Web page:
NEWS | Sept. 24, 2020

Cyber Shield 2020 tests Washington Guard cyber professionals

By Joseph Siemandel Washington National Guard

CAMP MURRAY, Wash. – As cyber threats become more sophisticated, there is an increased demand on cyber professionals in the National Guard to help protect critical infrastructure in cyberspace.

The past two weeks, 10 members of the Washington National Guard took part in Cyber Shield 2020, an unclassified defensively focused tactical cyber exercise conducted virtually by the Army National Guard with assistance from the Air National Guard, Navy, Army Reserve and industry partners.

"The intent of Cyber Shield is to provide a collective training event for defensive cyber operations," said Maj. Sameer Puri, Washington Army National Guard director of information management. "It provides a collective training event for cyber forces to set the conditions for evaluation against Army/Joint standards, network defense, forensic analysis, reporting, mitigation and incident response."

This is the 10th year Cyber Shield has taken place and is part of the National Guard's ongoing effort to improve the Guard's ability to respond to real-world cyber incidents.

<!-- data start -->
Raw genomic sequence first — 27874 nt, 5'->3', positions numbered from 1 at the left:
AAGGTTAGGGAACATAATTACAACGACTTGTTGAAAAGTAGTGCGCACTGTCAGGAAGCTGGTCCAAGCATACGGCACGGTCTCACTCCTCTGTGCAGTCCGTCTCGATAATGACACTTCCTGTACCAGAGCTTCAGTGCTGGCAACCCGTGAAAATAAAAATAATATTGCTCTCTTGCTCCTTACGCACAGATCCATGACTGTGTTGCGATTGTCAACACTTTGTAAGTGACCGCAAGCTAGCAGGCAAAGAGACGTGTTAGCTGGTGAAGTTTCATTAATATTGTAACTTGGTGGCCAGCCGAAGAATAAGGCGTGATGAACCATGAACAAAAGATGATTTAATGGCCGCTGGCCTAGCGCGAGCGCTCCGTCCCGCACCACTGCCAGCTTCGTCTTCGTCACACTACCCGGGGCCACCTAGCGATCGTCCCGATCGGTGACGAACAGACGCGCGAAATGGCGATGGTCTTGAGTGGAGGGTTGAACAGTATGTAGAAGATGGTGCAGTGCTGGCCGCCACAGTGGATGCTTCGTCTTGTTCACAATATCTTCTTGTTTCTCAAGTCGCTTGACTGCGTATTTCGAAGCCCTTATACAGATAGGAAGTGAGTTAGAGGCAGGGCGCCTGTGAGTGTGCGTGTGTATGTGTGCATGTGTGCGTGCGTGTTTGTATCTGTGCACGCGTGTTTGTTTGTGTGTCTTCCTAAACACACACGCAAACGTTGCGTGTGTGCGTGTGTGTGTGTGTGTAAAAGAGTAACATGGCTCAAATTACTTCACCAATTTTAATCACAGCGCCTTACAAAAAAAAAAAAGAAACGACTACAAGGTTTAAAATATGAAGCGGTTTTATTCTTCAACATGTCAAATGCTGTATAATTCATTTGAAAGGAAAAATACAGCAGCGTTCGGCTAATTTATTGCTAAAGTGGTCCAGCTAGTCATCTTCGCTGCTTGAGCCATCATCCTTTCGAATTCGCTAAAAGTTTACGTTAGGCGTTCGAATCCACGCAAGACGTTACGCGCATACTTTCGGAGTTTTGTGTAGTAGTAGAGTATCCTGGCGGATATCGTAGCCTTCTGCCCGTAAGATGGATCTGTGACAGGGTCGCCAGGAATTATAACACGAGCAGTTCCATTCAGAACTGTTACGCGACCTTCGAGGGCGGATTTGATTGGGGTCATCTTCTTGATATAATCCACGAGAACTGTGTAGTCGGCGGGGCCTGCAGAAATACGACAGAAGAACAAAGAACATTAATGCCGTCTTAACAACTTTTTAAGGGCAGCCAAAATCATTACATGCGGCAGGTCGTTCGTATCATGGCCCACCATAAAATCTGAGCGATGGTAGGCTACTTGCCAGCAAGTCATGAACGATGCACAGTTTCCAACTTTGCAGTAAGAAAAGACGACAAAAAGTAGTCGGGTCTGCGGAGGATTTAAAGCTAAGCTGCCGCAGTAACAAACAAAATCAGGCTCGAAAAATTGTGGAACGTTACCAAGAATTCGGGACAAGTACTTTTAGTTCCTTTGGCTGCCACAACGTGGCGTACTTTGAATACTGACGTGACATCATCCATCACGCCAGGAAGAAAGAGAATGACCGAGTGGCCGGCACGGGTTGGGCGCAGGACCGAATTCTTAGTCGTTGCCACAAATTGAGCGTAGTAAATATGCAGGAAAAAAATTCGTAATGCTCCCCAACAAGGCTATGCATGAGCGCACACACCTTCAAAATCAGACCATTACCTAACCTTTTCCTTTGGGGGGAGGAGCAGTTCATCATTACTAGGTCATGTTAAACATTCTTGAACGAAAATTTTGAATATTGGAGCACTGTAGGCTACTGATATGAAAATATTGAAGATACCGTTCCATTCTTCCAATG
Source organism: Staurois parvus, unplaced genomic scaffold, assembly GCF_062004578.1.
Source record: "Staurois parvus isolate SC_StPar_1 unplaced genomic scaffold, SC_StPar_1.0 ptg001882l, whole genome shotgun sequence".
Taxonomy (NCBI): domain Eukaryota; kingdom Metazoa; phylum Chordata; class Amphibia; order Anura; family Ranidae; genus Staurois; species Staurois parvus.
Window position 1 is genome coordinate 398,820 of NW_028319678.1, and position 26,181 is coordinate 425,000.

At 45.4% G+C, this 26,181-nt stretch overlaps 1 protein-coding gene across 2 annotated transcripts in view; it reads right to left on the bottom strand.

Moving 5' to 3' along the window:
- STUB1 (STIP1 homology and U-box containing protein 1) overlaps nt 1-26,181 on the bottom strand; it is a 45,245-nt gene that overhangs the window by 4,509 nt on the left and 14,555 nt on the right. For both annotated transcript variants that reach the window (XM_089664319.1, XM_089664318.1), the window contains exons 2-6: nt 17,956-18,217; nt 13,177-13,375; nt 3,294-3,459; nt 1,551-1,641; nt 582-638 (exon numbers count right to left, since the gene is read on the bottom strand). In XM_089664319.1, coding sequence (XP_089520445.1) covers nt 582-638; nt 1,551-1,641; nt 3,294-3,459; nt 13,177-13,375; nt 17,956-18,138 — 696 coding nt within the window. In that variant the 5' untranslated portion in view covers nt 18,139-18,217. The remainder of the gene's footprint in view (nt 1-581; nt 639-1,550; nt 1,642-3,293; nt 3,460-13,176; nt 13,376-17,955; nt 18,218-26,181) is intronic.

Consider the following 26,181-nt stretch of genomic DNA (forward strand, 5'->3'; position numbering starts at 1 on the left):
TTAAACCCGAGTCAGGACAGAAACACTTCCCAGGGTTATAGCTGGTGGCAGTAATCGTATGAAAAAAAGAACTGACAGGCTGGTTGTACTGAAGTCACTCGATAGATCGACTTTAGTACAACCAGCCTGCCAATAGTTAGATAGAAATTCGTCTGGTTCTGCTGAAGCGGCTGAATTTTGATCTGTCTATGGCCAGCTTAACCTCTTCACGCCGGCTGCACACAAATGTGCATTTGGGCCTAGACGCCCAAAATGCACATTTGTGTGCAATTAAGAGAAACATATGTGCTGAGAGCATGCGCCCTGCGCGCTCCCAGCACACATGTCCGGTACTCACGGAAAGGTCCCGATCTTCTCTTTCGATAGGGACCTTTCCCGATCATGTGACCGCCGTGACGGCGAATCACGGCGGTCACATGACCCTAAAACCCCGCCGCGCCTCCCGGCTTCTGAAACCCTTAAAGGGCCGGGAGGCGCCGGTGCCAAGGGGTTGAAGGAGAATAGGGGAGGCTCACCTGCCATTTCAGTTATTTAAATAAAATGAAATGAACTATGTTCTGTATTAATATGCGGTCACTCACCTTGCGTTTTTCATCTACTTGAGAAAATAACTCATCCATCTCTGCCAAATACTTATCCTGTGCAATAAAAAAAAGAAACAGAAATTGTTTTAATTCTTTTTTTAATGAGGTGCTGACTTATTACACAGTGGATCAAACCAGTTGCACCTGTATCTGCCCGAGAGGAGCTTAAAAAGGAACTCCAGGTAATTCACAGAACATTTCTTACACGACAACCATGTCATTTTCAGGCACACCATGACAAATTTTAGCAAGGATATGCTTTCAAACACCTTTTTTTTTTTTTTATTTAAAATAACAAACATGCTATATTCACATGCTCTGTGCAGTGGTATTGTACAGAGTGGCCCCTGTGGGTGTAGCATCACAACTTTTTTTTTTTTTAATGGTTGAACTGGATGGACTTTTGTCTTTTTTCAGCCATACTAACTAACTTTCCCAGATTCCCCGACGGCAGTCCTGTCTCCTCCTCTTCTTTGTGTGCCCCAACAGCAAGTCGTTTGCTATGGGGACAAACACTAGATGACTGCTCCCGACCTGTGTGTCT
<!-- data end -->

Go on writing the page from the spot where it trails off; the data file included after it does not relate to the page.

"Cyber shield allows our Citizen-Soldiers to cross-train and collaborate, improving proficiency in all areas of the cybersecurity domain, and the best part of the exercise is building technical skills and fostering relations," said Capt. JoJohn Quinata, the team's battle captain for the Cyber Shield Exercise.

Many participants in the exercise were members of the Washington Army National Guard's G6 office who focus on information technology and the organization's network security. This year's exercise also included two members from the Washington Air National Guard because of their expertise in industrial control systems and host analysis.

"Cyber Shield gave us the best opportunity to come together as a defensive cyber operations team, practicing the scenarios based on real-world lessons learned," said Puri. "This year's scenario also focused on information operations, especially misinformation and disinformation activities using social media. As an information operations officer, I feel that this is a great step to move Cyber Shield to the next level of cyber defense exercise because our adversaries are using cyber as a vector for information operations attacks."

Since July, a seven-member team from the Washington National Guard and Washington State Guard have teamed with staff from the secretary of state's office to coordinate cybersecurity support for the upcoming elections. In 2018, elections systems were deemed "critical infrastructure" by the Department of Homeland Security and were part of a nationwide effort to upgrade security.

"The more prepared we are to protect our state and nation, whether it is fighting fires, responding to an earthquake or stopping cyberattacks, it makes us that much stronger," said Puri. "Our team was so happy to be able to participate in this exercise."